Type: Trad, 50 ft (15 m)
FA: unknown, pre-1999 -- FRA: John Biehn, 1999 -- FFA: Will Adsit and Lowell Miyagi, Oct. 23, 2010
Page Views: 2,204 total · 17/month
Shared By: Orphaned User on Dec 2, 2010
Admins: Morgan Patterson

You & This Route

6 Opinions

Your To-Do List:

Add To-Do · View List

Your Star Rating:

     Clear Rating

Your Difficulty Rating:

-none- Change

Your Ticks:

Add New Tick


Well, okay, sometimes we do. But we didn't that day!

Not a classic, but something else for others who, like us, have climbed everything at Chatfield more times than they can count.

Route Description:

Facing the cliff, around the right of the arete to the right of Forearm Frenzy is a short dihedral corner, overhanging to its left and kind of dirty. At the top and just to the left of the corner are a couple of ledges about 15 feet up. Start in the corner, climb up the dihedral until you can step over left and pull yourself onto the ledge about 15 feet up. Follow a very small "ramp" onto a first, proper ledge. (5.5)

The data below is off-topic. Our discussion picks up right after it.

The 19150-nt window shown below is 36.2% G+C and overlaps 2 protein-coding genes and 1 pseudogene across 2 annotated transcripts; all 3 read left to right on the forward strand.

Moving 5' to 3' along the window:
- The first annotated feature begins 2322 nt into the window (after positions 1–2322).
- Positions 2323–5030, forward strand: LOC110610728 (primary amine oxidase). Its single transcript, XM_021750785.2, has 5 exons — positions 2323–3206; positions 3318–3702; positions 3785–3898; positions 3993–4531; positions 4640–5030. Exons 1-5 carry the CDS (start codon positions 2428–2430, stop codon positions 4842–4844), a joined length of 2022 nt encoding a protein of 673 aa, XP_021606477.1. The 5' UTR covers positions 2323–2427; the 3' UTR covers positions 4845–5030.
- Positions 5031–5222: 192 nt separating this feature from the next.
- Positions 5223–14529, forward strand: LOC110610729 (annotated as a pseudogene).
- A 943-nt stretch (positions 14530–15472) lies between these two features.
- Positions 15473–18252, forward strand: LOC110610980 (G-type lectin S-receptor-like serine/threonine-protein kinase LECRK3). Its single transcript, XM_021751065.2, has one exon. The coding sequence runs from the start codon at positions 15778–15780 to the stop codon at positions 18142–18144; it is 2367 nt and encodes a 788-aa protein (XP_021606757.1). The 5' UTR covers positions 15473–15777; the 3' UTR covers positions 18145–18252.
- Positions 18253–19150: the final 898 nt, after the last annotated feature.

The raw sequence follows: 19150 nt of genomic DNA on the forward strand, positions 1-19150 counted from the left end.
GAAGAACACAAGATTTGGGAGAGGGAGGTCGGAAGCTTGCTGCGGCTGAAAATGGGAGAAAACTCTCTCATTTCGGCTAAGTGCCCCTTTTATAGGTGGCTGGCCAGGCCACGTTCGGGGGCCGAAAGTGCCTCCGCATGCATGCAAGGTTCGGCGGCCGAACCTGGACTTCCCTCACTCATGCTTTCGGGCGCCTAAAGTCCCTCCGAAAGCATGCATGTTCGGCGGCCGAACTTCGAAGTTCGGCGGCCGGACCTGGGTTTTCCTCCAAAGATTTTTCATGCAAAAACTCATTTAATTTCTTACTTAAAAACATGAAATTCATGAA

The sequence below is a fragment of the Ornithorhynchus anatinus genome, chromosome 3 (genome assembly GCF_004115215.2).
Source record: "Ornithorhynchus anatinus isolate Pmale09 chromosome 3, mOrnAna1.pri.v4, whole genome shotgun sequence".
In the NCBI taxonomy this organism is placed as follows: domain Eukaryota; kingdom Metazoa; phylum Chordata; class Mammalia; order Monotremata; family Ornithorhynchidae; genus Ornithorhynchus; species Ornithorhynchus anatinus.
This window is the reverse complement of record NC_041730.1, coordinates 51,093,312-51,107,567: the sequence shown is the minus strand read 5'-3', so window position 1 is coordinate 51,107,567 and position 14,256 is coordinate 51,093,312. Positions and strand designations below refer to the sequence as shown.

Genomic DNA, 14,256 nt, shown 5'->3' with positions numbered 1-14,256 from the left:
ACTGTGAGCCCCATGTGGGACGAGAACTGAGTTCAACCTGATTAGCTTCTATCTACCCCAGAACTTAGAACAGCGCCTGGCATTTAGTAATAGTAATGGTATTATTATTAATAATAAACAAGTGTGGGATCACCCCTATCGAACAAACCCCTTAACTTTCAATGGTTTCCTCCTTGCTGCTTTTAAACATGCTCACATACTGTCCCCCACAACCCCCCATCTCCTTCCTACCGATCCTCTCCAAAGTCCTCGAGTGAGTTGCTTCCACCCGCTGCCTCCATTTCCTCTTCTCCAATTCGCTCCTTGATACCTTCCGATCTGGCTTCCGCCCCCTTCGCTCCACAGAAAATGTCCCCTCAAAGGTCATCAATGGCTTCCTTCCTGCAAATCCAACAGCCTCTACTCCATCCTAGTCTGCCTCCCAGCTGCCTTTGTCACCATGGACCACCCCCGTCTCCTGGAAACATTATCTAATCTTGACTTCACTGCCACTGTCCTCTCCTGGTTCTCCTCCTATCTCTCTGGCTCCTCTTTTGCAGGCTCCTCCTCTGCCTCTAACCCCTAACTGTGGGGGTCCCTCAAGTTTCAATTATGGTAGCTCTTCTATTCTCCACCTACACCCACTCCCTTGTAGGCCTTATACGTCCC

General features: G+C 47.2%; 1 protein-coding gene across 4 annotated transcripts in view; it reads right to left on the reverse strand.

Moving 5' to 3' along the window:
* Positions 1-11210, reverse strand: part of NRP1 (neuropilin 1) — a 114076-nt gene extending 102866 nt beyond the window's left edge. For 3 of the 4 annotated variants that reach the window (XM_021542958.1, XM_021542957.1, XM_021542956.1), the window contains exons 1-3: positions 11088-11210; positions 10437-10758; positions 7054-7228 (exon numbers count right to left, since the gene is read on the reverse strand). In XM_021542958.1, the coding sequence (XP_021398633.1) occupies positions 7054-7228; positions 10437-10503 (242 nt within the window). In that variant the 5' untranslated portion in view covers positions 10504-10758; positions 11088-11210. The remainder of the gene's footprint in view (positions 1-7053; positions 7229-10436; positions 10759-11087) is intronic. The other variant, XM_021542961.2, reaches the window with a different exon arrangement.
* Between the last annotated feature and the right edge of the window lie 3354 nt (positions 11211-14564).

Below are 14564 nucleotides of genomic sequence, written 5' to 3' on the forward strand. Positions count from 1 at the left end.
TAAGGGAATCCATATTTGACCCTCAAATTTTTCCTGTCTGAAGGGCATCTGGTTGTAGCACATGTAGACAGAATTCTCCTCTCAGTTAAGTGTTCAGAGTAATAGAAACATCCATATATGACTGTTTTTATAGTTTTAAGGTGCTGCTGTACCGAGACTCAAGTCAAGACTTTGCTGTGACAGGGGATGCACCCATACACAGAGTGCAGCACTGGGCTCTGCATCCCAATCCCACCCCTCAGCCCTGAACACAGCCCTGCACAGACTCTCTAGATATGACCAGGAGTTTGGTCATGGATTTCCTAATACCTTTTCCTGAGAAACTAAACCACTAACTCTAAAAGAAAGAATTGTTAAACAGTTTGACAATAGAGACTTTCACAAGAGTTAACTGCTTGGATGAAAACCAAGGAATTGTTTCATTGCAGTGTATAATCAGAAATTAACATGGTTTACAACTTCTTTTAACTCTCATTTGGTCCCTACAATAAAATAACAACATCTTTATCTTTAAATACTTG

Above the set of ledges is a short vertical face about 7 feet tall. Once on the first ledge, tend left and get on top of a second ledge a few feet higher (there's a prominent horizontal crack just above this ledge). From here, traverse out left until near the edge of the arete and then go straight up the face on its left side, which means surmounting the short vertical section using crimpers and a high step, to find yourself below a very easy slab. (crux, 5.6/5.6+) (The crux feels surprisingly exposed and committing for so short and otherwise easy of a climb.)

From there, stroll up very easy, Super Slab-like terrain to the top-out, where a number of gear anchor options await you. (5.2)


See description above.


Standard rack will do it, assuming that includes some smaller cams, even some microcams. All trad. Many gear anchor options at top.

Be aware: the route and pro wander for the first half or so of the climb.

Be warned: Top-roping is not advisable without extreme caution, as you will run the risk of the climber falling over the left edge at the crux, where a scary swing over knife-sharp edges awaits. The same logic holds for the leader and the second; the leader should place pro in the easy terrain to help limit the second's potential to go over the left edge. Basically: Be very wary near that left edge, especially when cruxing.